The entire industry is currently being reshaped and the long-term sustainability of the incumbents’ business model is being called into question. There are a number of structural factors putting top-line pressure on the established retailers (AGL Energy, Origin Energy and the unlisted EnergyAustralia). The key issue is that generation capacity exceeds demand, with generators struggling as they face lower wholesale prices and competition from subsidised renewables operating at no short-run marginal cost. The excess in generation capacity has been exacerbated by the installation of solar panels in the residential market. Demand is falling each year as manufacturing and industrial sectors consume less energy and households become more energy efficient (see chart below). Click on the Longform article to read our views on the listed established retailers.
The retirement of long-time CEO Michael Fraser, replaced in January by the American Andrew Vesey marked a notable shift in strategy for AGL; appointing an ‘outsider’ as CEO can generally be seen as a catalyst for change.
In April AGL released a greenhouse gas policy, stating that it will not extend the operating life of any existing coal-fired power stations and ‘decarbonise’ generation entirely by 2050 – quite a turn-around considering the company’s new ‘prized asset’ is its recently acquired coal-fired Macquarie Generation power plants. AGL have subsequently outlined a more transformative roadmap involving material cost reductions and asset divestments, while their recent review of the upstream business confirmed a definitive shift to a ‘purer’ utility model.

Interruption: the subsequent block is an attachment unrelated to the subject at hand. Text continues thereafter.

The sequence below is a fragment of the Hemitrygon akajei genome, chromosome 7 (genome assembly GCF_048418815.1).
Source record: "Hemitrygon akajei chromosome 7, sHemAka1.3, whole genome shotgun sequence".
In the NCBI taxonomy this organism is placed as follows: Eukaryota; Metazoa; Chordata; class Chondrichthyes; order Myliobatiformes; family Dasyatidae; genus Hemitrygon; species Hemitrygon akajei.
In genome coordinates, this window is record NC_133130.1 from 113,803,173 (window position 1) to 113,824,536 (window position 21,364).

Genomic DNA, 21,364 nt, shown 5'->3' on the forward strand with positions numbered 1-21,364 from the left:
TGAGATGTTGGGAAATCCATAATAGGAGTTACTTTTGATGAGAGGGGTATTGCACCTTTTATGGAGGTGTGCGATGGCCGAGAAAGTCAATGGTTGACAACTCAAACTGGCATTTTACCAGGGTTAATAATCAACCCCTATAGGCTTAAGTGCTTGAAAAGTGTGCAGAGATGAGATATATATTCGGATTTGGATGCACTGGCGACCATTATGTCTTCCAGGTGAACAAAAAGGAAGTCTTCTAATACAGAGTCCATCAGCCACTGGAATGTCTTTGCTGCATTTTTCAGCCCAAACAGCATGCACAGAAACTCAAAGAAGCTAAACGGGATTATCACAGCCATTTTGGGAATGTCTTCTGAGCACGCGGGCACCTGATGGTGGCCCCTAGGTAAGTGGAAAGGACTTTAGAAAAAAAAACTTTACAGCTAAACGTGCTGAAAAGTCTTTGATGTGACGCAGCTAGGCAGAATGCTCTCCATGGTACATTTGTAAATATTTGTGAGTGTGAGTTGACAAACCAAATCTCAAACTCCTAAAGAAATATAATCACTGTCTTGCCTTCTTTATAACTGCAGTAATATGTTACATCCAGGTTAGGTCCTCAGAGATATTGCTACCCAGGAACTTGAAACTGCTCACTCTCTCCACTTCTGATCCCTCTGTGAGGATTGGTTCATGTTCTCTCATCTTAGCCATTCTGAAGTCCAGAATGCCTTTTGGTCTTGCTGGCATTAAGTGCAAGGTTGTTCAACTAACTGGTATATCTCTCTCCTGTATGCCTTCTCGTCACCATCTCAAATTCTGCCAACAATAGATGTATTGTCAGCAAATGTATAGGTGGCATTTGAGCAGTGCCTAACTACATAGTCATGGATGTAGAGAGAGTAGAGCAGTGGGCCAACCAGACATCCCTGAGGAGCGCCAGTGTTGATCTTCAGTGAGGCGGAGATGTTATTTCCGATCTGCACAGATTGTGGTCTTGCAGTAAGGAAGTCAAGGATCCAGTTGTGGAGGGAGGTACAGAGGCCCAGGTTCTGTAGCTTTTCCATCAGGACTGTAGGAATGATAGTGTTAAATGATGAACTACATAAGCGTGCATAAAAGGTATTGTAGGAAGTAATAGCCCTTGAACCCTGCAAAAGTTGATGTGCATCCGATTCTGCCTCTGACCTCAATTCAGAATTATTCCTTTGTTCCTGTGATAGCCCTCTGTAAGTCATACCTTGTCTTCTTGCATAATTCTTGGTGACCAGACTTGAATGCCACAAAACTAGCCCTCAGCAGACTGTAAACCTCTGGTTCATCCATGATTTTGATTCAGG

More tellingly this recent presentation was AGL’s first public acknowledgement that the structural decline in electricity consumption (driven by efficiency gains and continued take- up of rooftop solar) and elevated competition in the retail market will require a change in strategy.
AGL’s management team has indicated a pointed focus on technology going forward. They intend to be first to market with digital offerings in the sector as a key point of differentiation, including electronic billing and a smartphone application to track consumption. IT system upgrades have allowed them to segment the market and target high-value customers for retention/acquisition rather than continuing to rely on heavy discounting to remain competitive.
A “New Energy” division has been established, which is intended to position AGL for this long-term industry change. Management are aiming to foster a more anticipatory culture – somewhat ironic from a company whose livelihood rests on fossil fuel generation. AGL already have a retail rooftop solar offering (albeit they only hold ~1% market share in a heavily fragmented market) and intend to extend this. Solar penetration is particularly low in the commercial and industrial sectors, which is where the company identifies the biggest opportunity. There is also a clear future in electric vehicles, and AGL have entered into a partnership with Mitsubishi to roll out solar charging stations.